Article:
“Proximities” Lia Purpura

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When Wrong Place & Wrong Time Means Forever

coffee

Gun violence. Poetry. Yes, please, to some sanity. I just finished Joseph J. Ellis’s new book, American Dialogue, where, among other interesting things, he traces the history of the Second Amendment, which was, according to the Founders, all about militias vs. individuals, not that this stops some people in modern-day from rewriting history.

Ellis goes in-depth on how the late Supreme Court justice Antonin Scalia did just that, painting himself, as many others presently do, as a Constitutional “originalist” when he was anything but (that is, if you care, like Ellis, to look at the actual facts from the time of Madison, Jefferson, and Adams).

Once upon a time, even the NRA was a noble organization dedicated to hunting and gun safety. Given the Rambo-style, political leadership that has hijacked it and runs the show today, the NRA of old seems like a quaint fairy tale now, as we read yet another story in the news about senseless shootings in public places.

Why is it that we endure gun violence in society like no other modern nation on earth? Why is it that we endure pain and death and fear? Why is it that we re-elect politicians who offer thoughts and prayers instead of solutions?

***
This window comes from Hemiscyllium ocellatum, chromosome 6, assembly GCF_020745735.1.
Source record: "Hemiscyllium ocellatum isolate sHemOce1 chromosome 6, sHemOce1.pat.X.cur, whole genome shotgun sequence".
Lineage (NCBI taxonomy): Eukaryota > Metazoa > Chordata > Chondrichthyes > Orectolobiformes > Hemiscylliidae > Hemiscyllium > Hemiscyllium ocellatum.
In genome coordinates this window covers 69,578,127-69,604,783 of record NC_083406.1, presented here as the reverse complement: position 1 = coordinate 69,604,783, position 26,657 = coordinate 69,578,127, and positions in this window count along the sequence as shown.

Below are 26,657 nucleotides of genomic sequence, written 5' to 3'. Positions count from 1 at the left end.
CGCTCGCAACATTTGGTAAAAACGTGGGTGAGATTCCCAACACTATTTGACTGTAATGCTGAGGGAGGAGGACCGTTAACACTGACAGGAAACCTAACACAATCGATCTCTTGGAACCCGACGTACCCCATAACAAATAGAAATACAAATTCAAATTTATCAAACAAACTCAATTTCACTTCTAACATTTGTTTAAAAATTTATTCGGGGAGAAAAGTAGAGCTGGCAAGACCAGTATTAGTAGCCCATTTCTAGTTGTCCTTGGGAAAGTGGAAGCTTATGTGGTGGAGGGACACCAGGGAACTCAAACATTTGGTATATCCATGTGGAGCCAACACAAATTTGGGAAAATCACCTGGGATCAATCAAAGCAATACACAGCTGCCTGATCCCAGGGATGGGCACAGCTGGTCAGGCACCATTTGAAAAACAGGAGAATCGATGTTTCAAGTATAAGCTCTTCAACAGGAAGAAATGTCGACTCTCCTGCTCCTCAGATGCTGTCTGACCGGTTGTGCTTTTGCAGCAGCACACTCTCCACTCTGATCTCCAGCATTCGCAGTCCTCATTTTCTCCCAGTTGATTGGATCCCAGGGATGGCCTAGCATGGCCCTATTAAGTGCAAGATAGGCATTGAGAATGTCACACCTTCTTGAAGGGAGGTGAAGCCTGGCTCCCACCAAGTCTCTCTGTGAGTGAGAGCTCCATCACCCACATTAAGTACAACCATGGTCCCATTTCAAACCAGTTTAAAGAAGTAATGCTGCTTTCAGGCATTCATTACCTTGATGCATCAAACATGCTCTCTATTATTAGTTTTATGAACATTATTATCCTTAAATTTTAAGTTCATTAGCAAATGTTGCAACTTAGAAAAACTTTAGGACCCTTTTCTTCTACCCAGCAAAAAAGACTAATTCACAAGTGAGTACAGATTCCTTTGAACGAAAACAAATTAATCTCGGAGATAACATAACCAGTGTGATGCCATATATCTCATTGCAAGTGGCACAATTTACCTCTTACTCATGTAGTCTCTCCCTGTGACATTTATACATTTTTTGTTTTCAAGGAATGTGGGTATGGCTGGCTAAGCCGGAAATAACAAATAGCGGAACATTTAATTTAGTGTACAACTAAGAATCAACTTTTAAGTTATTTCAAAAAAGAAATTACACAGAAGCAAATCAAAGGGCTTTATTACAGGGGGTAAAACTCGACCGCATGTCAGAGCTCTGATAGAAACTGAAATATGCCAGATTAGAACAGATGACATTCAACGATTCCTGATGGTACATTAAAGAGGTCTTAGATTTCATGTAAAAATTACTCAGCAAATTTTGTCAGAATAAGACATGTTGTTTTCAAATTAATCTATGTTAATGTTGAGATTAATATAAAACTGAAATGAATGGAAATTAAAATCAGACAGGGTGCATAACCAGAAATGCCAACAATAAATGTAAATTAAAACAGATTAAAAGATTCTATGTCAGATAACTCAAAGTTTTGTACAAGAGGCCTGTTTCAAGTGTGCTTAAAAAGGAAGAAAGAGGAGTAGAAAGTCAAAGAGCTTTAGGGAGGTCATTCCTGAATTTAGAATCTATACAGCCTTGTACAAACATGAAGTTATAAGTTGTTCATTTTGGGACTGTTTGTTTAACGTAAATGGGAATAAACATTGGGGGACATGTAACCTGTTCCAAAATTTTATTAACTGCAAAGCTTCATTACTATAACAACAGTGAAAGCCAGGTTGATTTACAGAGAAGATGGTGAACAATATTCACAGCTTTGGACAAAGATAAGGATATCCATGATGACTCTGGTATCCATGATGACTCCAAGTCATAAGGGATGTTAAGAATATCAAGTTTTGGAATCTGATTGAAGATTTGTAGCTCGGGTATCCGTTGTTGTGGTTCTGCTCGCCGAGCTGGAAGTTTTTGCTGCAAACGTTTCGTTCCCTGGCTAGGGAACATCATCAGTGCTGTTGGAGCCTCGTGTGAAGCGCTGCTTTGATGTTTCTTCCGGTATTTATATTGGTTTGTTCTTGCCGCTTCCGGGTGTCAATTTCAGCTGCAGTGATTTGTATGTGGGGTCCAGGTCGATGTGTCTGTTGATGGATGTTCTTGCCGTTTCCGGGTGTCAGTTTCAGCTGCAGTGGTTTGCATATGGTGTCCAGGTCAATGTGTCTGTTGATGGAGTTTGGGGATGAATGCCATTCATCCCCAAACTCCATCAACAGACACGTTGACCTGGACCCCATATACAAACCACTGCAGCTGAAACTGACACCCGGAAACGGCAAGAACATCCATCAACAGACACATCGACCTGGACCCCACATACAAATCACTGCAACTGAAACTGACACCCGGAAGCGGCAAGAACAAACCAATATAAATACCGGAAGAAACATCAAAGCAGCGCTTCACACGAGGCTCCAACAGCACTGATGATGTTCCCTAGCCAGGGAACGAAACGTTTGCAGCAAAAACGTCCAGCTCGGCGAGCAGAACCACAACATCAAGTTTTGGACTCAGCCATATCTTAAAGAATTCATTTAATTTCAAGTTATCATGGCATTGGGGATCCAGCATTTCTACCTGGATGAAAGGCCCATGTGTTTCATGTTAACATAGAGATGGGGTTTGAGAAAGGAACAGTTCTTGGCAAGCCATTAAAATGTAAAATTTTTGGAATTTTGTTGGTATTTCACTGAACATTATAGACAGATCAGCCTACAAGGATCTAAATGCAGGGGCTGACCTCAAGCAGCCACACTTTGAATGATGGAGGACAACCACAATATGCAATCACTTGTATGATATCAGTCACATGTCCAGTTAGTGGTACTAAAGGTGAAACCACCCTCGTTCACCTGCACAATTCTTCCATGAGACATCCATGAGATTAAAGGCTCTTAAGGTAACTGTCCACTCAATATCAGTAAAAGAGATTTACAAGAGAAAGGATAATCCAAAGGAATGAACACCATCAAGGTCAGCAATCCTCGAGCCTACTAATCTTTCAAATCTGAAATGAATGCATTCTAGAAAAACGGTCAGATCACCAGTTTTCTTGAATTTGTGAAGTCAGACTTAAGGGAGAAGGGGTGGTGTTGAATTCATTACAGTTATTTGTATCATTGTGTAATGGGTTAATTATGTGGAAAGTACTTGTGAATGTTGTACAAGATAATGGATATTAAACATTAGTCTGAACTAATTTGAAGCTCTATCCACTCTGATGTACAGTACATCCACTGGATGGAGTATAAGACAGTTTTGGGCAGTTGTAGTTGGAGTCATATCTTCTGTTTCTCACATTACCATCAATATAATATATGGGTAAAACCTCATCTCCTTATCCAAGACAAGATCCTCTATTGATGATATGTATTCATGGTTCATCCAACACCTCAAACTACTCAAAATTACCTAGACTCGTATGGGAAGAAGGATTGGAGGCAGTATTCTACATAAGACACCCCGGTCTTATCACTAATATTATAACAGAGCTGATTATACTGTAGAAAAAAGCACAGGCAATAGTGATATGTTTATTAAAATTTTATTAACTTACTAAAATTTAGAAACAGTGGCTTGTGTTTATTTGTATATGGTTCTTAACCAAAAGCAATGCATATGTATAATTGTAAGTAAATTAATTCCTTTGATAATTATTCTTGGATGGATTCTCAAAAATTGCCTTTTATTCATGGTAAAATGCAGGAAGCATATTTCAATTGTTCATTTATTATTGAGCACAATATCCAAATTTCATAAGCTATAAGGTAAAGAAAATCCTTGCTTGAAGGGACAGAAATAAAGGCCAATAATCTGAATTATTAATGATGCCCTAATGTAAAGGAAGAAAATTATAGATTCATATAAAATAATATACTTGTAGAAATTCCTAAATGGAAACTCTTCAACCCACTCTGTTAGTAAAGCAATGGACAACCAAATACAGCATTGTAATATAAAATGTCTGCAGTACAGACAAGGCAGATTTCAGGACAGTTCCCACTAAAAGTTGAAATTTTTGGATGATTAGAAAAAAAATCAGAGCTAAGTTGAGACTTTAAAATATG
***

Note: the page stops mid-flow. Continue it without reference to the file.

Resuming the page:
The poet Lia Purpura gives these questions some thought in ways that most of us would rather not. We read her poem “Proximities” and realize that we all have lines we could retrace in our every day lives — from last year, last month, or even yesterday at a coffee shop, in a movies theater, at a night club, or in a school.

This is true whether you are a law-abiding gun owner (and I know many) or not. It’s being at the wrong place at the wrong time, a quirk of fate that no citizen, no matter what his political stripes, should be subject to. As Purpura puts it, quite simply, “It’s never a joke / to walk in or out of a shop / unharmed.”

Here’s praying for practical solutions, then, ones that will address the issues while still respecting the rights of hunters and other gun owners who are all about gun safety, not blocking common sense legislation to protect Americans from routine gun violence. It would require profiles in courage from unexpected places (Congress), but I’m convinced it can be done. It has to, or else matters will only gets worse…

 

“Proximities”
by Lia Purpura

A man walks into a coffee shop.
But it’s not a joke.
I bought coffee there
last summer.
Small, with milk.
It’s never a joke
to walk in or out of a shop
unharmed. It’s easy
to forget
you aren’t a person
being shot at.
I’m not.
I wasn’t, though
I was there,
last summer.
Not-shot-at
and I never knew it.
Did not once
think it.
Thinking it now
the moment thins,
it sheers,
and I move back to
other coffee shops
where I never fell, or bled,
and then
I sit for a while
with my regular cup
and feel things collapse
or go on, I can’t tell.